Members of the Samba team made their stance on the partnership between Microsoft and Novell Inc. very clear this week in the form of a letter stating it "strongly disagreed" with Novell's actions.
On Nov. 2, Novell and Microsoft entered into an unprecedented partnership that will see Microsoft Windows and Novell SUSE Linux paired up in the name of collaboration. The move was largely seen as a victory for Linux, as Microsoft was forced to finally recognize the open source operating system as a legitimate force in the enterprise.
However, there are many in the open source community that see the agreement as a violation of the GNU Public License, including the Freedom Software Foundation's general counsel, Eben Moglen. He argued last week that the deal would be in violation of GPLv2.
Today, members of the Samba community are on board with Moglen, and its members said the partnership is a "divisive agreement" that goes against the spirit of free software.
"One of the fundamental differences between the proprietary software world and the free software world is that the proprietary software world divides users by forcing them to agree to coercive licensing agreements that restrict their rights to share with each other. Whereas the free software world encourages users to unite and share the benefits of the software," said a portion of the letter, sent to SearchOpenSource.com by Samba team member Gerald "Jerry" Carter.
The root of the Samba team's disagreement with Novell appears to be that they view the partnership as a divisive one that will treat users and creators of free software differently depending on their commercial versus non-commercial status. The agreement will also deal with users differently, depending on whether or not they obtained their free software directly from Novell or from someone else.
"The goals of the free software community and the GPL allow for no such distinctions," Carter said.
In a strongly worded segment of the letter, the Samba team accused Novell of "attempting to destroy" the unified defense that supporters of GPL-licenses software have formed to fight proprietary software patents. "With this agreement Novell is … exchanging the long-term interests of the entire free software community for a short-term advantage over its competitors."
Scott Lewis, the vice president of industry and customer programs for Novell, said criticism of the deal was focused on the patent part of the Microsoft-Novell agreement solely from the perspective of risk management. It did not include an analysis of what it makes possible.
Lewis also took issue with SearchOpenSource.com's interview with Red Hat general counsel Mark Webbink. In that interview, Webbink said in one year Novell would no longer exist, and Red Hat would be the only commercial Linux distribution left.
"[Webbink] doesn't seem to get the broader needs of the customer." Lewis said. "Customers that have mixed IT environments need more than indemnity, and most customers have mixed IT environments. The real story here is that customers want these products to work better together and for the vendors to support customers the way that customers use the products."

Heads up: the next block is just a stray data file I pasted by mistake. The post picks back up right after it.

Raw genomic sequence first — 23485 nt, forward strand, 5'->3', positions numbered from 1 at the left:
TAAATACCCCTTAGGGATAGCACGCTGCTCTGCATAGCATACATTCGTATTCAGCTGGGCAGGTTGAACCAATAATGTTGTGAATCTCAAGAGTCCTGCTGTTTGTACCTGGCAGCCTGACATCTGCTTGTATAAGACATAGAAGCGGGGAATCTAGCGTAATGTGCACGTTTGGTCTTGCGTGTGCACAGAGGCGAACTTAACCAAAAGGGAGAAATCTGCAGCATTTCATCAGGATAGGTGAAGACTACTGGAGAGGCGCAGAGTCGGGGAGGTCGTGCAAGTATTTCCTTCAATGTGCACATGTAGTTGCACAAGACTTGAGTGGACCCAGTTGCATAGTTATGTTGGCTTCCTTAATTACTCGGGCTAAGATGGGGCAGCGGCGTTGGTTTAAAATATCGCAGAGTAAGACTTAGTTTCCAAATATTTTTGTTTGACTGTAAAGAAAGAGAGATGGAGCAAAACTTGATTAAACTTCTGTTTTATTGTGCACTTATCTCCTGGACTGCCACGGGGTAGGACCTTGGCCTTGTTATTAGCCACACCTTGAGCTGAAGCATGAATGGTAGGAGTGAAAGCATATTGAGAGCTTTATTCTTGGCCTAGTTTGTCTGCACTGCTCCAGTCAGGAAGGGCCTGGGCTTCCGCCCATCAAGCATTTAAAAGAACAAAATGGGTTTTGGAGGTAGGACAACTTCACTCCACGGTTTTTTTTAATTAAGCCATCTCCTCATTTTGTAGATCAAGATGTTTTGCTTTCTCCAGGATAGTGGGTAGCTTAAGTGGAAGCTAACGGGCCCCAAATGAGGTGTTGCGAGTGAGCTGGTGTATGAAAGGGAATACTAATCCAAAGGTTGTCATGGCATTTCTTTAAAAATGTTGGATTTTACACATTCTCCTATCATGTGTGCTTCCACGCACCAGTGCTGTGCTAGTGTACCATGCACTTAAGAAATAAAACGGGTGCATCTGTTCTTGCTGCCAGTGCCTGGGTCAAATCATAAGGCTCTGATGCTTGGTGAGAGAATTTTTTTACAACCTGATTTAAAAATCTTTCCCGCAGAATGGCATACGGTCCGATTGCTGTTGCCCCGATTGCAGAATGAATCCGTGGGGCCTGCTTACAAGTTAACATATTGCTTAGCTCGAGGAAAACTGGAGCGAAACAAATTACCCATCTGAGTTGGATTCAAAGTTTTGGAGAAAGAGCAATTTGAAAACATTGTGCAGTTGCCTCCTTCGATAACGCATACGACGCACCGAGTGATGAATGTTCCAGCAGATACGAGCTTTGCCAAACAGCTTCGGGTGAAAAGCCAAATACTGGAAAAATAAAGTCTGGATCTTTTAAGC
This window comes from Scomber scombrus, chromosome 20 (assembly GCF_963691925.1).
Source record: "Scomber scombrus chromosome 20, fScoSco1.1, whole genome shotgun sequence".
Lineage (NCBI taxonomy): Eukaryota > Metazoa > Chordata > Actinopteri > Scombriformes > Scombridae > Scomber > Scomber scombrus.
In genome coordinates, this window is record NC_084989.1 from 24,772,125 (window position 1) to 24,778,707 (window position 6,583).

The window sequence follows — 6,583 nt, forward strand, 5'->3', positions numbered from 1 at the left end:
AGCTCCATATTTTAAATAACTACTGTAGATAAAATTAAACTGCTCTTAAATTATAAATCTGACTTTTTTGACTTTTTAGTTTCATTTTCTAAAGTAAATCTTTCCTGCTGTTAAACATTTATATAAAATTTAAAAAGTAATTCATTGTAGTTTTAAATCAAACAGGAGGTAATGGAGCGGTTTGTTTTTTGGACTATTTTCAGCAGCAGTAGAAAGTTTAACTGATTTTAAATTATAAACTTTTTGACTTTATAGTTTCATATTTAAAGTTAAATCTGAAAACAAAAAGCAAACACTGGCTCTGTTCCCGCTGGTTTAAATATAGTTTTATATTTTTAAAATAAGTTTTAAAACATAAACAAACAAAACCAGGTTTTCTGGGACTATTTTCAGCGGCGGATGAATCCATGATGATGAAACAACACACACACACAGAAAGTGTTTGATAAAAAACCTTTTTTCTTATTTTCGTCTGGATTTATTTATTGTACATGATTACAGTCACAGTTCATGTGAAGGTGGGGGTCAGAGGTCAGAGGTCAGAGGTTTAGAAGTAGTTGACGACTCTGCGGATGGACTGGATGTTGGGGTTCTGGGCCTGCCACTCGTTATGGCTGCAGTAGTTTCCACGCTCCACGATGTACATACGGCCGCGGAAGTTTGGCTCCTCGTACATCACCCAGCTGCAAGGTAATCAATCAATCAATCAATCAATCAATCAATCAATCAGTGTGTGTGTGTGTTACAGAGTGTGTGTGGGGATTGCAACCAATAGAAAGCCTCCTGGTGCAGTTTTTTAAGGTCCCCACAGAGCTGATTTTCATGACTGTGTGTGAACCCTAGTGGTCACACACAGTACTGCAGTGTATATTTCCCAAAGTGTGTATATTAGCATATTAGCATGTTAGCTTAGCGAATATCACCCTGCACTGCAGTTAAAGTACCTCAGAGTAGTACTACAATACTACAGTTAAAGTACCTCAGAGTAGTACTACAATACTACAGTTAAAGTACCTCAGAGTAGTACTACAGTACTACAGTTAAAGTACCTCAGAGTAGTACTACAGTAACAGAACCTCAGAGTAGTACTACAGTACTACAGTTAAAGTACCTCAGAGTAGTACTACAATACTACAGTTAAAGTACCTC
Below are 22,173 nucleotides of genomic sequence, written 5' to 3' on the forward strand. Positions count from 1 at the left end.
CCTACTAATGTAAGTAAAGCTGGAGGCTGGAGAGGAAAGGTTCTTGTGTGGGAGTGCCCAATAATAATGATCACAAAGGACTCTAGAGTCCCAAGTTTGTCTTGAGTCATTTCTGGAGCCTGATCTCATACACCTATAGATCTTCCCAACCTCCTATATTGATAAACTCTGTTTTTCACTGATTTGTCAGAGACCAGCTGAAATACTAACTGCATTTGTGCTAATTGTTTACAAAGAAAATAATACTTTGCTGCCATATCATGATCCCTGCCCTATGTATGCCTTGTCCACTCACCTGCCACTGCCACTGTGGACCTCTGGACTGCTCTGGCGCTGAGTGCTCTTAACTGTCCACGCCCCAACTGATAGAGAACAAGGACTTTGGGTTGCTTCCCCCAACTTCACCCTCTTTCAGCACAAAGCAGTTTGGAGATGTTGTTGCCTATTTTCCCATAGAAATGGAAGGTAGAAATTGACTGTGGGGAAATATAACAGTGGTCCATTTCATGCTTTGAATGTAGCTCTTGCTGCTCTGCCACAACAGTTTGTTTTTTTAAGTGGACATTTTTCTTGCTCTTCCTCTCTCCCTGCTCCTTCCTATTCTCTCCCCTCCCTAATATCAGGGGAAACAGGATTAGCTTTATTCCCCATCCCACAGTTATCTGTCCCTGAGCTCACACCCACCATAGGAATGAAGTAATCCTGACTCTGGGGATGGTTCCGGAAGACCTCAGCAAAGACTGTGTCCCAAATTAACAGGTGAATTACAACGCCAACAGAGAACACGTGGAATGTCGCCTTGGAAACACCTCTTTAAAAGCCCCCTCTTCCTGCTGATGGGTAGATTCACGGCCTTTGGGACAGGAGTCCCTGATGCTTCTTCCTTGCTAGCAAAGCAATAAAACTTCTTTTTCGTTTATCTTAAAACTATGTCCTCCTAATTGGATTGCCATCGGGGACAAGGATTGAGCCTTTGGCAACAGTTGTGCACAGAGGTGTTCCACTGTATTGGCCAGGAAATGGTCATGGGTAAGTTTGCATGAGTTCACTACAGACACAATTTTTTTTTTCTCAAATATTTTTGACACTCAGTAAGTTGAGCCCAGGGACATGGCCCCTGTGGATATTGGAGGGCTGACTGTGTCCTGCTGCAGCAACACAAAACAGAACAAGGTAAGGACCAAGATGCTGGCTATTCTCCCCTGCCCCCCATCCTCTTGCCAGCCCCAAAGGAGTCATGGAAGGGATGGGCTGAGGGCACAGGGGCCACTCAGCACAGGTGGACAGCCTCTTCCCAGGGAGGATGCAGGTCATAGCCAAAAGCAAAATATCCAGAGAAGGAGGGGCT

But broadening an indemnification program does not by itself address this dimension of the customers' needs. "Microsoft and Novell needed to address patents in order to be able to collaborate to better serve customers technically. That is a very important part of the equation," Lewis said.
According to Lewis, the Microsoft-Novell deal shows the two companies sharing a few goals: to accelerate the growth of the virtualization market, to accelerate the growth of the management tools market, especially for virtualized environments, and to make it easier for customers to deploy Microsoft and Novell products side by side.
"Others have written about 'Mutually Assured Destruction' -- that Novell had the broadest Linux indemnification program and that Novell was thought to have enough in its own patent portfolio to keep a standoff alive for many years to come," he said. "A robust standoff doesn't make a very good platform to better serve the customer and grow the market. We chose to work together to address patents in order to pursue deeper business and technical collaboration. We chose to serve the customer."
The defense was lost on the Samba team, however, whose letter made it clear Novell's explanation to date was unacceptable.
"For Novell to make this deal shows a profound disregard for the relationship that they have with the free software community. We are, in essence, their suppliers, and Novell should know that they have no right to make self-serving deals on behalf of others, which run contrary to the goals and ideals of the free software community.
"Using patents as competitive tools in the free software world is not acceptable. We call upon Novell to work with the Software Freedom Law Center to undo the patent agreement and acknowledge its obligations as a beneficiary of the free software community," the letter said.